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A Masterpiece of Corruption (A John Grey Historical Mystery) by L.C. Tyler (2016-07-07)

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  • By Billy J. Hobbs on April 9, 2016

    Tyler’s ‘Masterpiece’ is worth the time! This reviewer admits, unabashedly, that he loves British historical fiction and, voila, along comes "A Masterpiece of Corruption" by L.C. Tyler that fits the bill. It is London and it’s December, 1657. Shakespeare’s been dead for four years and Elizabeth I for 54!. And it’s currently the austere (some say frightening) days of Cromwell’s Commonwealth. John Grey is back in London, working hard to complete his law studies to resume his legal career—and he’s sorely devoted to this. Since the execution of Charles I, the country has been without a royal ruler after centuries, and the promises of golden rainbows (and a hare in every pot), many folks are becoming most disenchanted. Alas, in between reading torts and eating tarts, he receives a letter from a mysterious Mr. S.K. And the plot really begins to sicken. He is tempted by Mr. SK and before he knows it, he’s in the middle of some serious conspiracy work: between the staunch Republicans backing Cromwell (of which he’s one) and the very secret Royalists group (the Sealed Knot), who are trying very earnestly to reinstate the monarchy. Ooops, John thinks. What have I gotten myself in to? This is a plot to assassinate the Lord Protector (Cromwell). Before one can say “Bob’s your uncle,” he’s agreed to this plot--and he wants no part of it. Due to some serious mistaken identity, now things are really precarious. But Grey is no dummy and because he knows he’s in well over his head, he uses those brains of his to work his way out—which involves a lot of double agentry. Tyler’s involved, often convoluted, work is mesmerizing—the intrigues of politics, religion, and conscious are at work here with John—as we exploreCommonwealth England and the Royalist Netherlands, where Charles’ son Charles is in exile. Interesting, these politics, for under Cromwell, people are rounded up in churches and thrown in the Tower of London simply for celebrating Christmas. In the other, a suspicious and damaged exiled royal family is preparing an invasion if necessary to win back the throne and exact revenge. Dangerous times they are, for all concerned, and the young, politically naïve John Grey sees the truth of all this, this time of crisis. Students of English history know the ultimate outcome, of course, but for the sake of the novel, it’s interesting to read along and not look ahead to the facts. Tyler’s style of writing borders on the academic, much like C.J. Sansom and Hillary Mantel have done with their Henry VIII stories. Historians will favor this version over other, more romantic accounts.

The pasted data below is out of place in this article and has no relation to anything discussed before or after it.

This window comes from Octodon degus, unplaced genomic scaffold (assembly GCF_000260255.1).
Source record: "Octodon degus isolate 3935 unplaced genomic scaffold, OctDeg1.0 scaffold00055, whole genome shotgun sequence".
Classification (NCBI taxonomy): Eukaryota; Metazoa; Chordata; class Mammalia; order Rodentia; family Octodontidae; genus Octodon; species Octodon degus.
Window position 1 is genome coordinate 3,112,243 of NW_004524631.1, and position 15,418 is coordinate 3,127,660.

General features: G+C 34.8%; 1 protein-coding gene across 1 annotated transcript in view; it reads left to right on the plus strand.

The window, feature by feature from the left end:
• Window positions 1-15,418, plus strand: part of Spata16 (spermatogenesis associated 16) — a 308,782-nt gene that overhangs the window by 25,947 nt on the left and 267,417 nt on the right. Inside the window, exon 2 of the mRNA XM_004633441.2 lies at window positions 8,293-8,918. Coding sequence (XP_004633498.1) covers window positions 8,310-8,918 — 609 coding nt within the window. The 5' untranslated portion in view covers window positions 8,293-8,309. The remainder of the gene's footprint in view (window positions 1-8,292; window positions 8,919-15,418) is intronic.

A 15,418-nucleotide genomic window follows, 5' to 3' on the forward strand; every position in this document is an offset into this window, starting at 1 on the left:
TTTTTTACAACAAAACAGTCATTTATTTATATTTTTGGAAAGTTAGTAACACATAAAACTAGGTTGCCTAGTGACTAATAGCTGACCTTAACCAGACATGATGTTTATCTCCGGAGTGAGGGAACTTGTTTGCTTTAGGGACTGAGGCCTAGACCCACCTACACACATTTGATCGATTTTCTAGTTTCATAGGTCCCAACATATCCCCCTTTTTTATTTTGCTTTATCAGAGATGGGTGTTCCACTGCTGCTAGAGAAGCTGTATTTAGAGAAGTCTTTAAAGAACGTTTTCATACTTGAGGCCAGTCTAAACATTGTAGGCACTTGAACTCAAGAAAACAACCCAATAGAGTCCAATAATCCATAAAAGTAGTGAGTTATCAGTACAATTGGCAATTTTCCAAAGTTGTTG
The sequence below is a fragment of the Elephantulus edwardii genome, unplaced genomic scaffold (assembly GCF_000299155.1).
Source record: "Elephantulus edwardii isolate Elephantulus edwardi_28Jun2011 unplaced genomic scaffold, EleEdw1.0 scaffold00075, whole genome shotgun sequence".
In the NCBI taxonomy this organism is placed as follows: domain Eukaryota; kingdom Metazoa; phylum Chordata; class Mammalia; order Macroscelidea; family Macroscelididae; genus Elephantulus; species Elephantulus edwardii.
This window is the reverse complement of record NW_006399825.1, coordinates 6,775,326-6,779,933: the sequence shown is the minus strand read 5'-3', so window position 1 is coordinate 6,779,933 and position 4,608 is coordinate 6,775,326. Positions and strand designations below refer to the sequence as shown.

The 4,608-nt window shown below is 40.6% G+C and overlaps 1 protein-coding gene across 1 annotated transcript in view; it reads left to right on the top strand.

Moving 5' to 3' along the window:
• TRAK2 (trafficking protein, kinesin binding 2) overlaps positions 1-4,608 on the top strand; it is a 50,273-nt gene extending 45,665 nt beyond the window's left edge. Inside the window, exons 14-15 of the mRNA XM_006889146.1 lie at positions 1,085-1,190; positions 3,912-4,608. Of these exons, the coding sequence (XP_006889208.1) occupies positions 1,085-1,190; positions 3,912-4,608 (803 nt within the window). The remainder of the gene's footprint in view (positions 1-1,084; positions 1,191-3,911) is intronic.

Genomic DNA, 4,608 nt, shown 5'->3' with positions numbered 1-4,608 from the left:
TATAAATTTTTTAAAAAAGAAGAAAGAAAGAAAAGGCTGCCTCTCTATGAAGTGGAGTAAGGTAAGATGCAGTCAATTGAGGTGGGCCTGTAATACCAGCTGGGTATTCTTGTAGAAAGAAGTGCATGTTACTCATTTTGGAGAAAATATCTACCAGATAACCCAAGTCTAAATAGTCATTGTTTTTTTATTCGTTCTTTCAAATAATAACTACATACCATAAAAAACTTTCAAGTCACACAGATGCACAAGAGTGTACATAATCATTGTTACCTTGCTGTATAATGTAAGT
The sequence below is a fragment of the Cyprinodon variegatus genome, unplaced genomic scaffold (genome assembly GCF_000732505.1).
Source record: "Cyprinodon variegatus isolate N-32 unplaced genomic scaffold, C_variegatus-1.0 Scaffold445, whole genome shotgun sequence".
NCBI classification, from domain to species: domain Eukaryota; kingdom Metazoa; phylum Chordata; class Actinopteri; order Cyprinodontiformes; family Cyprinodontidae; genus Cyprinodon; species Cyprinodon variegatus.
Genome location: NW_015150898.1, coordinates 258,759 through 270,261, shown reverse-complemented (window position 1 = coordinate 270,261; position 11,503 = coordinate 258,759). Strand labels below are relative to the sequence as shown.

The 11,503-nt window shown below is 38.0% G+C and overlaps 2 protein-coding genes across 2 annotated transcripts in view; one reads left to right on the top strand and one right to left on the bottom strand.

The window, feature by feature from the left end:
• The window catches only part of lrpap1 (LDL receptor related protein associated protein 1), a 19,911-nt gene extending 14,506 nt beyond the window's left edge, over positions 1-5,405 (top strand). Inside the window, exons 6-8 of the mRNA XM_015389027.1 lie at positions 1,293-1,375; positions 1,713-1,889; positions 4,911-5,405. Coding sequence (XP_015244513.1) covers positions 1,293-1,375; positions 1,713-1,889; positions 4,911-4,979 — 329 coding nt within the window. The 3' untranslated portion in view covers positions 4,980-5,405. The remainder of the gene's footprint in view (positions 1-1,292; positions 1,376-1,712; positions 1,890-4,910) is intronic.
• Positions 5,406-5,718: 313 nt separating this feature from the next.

• By Clemens Schoonderwoert on September 20, 2017

    This delightful book is the 2nd part of the exciting John Grey series by the author L.C. Tyler.Again this book has been a joy to read, for it keeps the reader entertained throughout, simply because the book has been written in a thrilling way with a certain humorous twist.The historical details about this period of history has been very well researched by the author and excellently explained in his author's note.The tale is set during the years AD 1657-1658 within the English Republic with as it Head of State, the formidable Oliver Cromwell.This story once again features of course our main character John Grey, who's attempting to resume his legal career in Lincoln's Inn, when all of a sudden he receives a mysterious message from a certain "Mr SK", and in his own trustful way John Grey believes it to be a harmless diversion.This same message was really intended for somebody else entirely, for the message contains the plot for the assassination of the Lord Protector, the very same Oliver Cromwell, and so Grey finds himself in the middle of things and situations that he desperately wanted to avoid at all costs.With the luck of a so called double agent, for the Sealed Knot believes him to be on their side while on the other hand Cromwell's Secretary of State, the famous John Thurloe, believes him to be on his side, although Grey himself in unsure that either are on his side, but what follows is an exciting and thrilling mystery in which John Grey must do all to save his skin while at the same time try to discover the culprit who wants to assassinate the Lord Protector, Oliver Cromwell.Really recommended, for this is a wonderful book and thus "A Very Enjoyable Masterpiece"!

  • By Kathleen T. Egan on February 9, 2017

    Very well written! Charming characters pull the reader along for the ride and whatever was planned for the day no longer matters very much.

  • By Creaking gate on November 12, 2016

    I have just finished reading all three of the books involving John Grey at the time of Charles II. Once I started I found it very difficult putting a book down with the result I would fall asleep and have to go back a couple of chapters to catch up the plot when I woke up.I am an avid reader especially historical thriller/mysteries. I discovered by chance your first book and that was it I just had to continue reading all three. Atmospheric, well researched with a few twists I look forward to your next book in 2017.Thank you and keep up the good work. Best wishes.Geoff Alderson


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